Shocking Secrets Unveiled: Billion-Dollar Profits vs. Autoworker Struggles – The Untold UAW Showdown

UAW Strike

The climate crisis and income inequality are the two greatest challenges facing our generation. Both are being determined in the union contract negotiations between the United Auto Workers Union and Ford, General Motors, and Stellantis, known as the big three, which are all set to expire this Thursday night at midnight.

Shawn’s grandparents migrated from the south during the Great Depression and landed jobs at Chrysler and General Motors in Indiana, altering the trajectory of his family, from destitute poverty to solidly middle class, in just one generation. Ro’s parents immigrated from India to Pennsylvania seeking a better life where Ro grew up surrounded by families and factories employing once-high-income-workers to now sit in one of America’s most powerful institutions. Both family stories reveal a common thread, binding together the promise of an American Dream.

Yet, here we are in the 11th hour of UAW-big three negotiations, and corporate greed stands as the barrier preventing movement and a fair and good contract for autoworkers. Ford, General Motors and Stellantis have made a quarter trillion dollars over the last 10 years. Those profits, and the very existence of the big three today, were only possible through the sacrifices made by UAW members when American taxpayers bailed out the industry. Those same workers were never made whole after being forced to accept lower wages and were stripped of cost-of-living adjustments and retiree pensions.

Over the last four years, each big three CEO received on average a 40% pay raise on top of their multimillion-dollar salaries. Autoworkers saw their pay increase by a mere 6% in that same period of time, falling behind in inflation like the rest of American workers.

Since 2003, the big three have closed 65 auto plants. Plant closures ruin lives, rip apart families and wreck entire communities. For too long, the auto companies have treated these plants and workers as disposable for their bottom line. If allowed, they will continue to leave entire towns and communities behind.

What’s also at stake in these contract negotiations is the very future of the auto industry itself – and workers’ place in it. The electric vehicle transition must be as much about workers’ rights as it is about fighting the climate crisis. We will not let the EV industry be built on the backs of workers making poverty wages while CEOs line their pockets with government subsidies. There is no good reason why EV manufacturing can’t be the gateway to the middle class. But the early signs of this industry are worrying. We will not let corporate greed manipulate the transition to a green economy into a roll back of economic justice.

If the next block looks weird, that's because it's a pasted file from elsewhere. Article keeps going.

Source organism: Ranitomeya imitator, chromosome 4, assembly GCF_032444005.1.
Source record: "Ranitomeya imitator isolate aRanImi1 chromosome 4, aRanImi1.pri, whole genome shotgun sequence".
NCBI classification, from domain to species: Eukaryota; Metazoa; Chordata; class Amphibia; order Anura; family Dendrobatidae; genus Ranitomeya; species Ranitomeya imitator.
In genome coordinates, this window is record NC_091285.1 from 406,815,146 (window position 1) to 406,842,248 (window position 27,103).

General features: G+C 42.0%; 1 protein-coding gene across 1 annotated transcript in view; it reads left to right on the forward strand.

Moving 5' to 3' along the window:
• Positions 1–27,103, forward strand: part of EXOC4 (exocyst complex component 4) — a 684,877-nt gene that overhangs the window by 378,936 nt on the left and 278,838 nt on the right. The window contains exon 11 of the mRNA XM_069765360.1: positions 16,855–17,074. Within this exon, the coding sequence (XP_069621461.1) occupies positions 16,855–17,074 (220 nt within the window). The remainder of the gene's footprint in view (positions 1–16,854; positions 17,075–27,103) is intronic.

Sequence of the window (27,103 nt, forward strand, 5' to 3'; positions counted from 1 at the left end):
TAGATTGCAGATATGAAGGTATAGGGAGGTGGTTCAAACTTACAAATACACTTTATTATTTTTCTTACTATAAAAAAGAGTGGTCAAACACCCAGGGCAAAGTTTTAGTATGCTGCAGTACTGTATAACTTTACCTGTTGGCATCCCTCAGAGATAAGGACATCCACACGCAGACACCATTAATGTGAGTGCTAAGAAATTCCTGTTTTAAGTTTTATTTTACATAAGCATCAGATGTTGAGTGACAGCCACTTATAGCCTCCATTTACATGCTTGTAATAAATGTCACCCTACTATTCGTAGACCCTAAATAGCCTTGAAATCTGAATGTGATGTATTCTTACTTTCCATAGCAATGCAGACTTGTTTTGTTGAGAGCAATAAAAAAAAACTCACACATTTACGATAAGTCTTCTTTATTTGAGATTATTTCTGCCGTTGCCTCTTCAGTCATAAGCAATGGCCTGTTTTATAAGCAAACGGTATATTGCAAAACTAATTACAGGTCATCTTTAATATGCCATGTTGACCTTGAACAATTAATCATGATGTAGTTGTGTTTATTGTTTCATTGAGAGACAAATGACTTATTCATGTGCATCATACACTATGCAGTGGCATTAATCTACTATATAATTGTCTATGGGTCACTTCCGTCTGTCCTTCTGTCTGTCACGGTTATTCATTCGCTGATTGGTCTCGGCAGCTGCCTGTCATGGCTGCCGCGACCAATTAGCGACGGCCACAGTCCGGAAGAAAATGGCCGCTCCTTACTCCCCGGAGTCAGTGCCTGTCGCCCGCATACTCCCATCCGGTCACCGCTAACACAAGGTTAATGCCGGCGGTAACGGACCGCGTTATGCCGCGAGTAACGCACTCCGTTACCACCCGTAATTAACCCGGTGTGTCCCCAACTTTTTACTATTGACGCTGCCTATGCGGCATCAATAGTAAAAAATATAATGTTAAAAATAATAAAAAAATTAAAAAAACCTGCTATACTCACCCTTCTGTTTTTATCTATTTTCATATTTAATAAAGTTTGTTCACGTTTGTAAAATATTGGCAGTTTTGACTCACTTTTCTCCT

The federal government will likely spend more than $300bn on electric vehicle subsidies by 2031. That money must be invested in high-road, green American manufacturing jobs that create broad-based prosperity for working class communities. But there is a real danger that those hundreds of billions of taxpayer dollars will be squandered on pumping up extreme profits without transparency or oversight.

UAW members who build cars for a living don’t do it out of a passion for combustion engines or electric vehicles. UAW members do it out of a passion for families and communities. Our priority is safe, family-wage jobs, not only building engines at legacy automakers, but also battery cells at EV startups. The electric vehicle future must be union made. We can have both economic and climate justice – and that starts by ensuring that the electric vehicle industry is entirely unionized and that EV jobs come with union standards.

This is a pivotal moment for the American economy and the workers that make it run. Corporations are pushing hard to use this moment to expand their power.

We’re mobilizing for a new model that puts working people, climate justice and human rights before profit. Generations before us, like Shawn’s grandparents and Ro’s parents, benefitted from a robust manufacturing economy with the kinds of high- wage jobs that having strong union contracts can bring. We are once again faced with a defining moment for a new generation of workers. Forcing workers to decide between good jobs and green jobs is a false choice. We can and must achieve both – and it can start with a fair contract for UAW autoworkers.

Ro Khanna is a congressman from California

Shawn Fain is the president of the United Auto Workers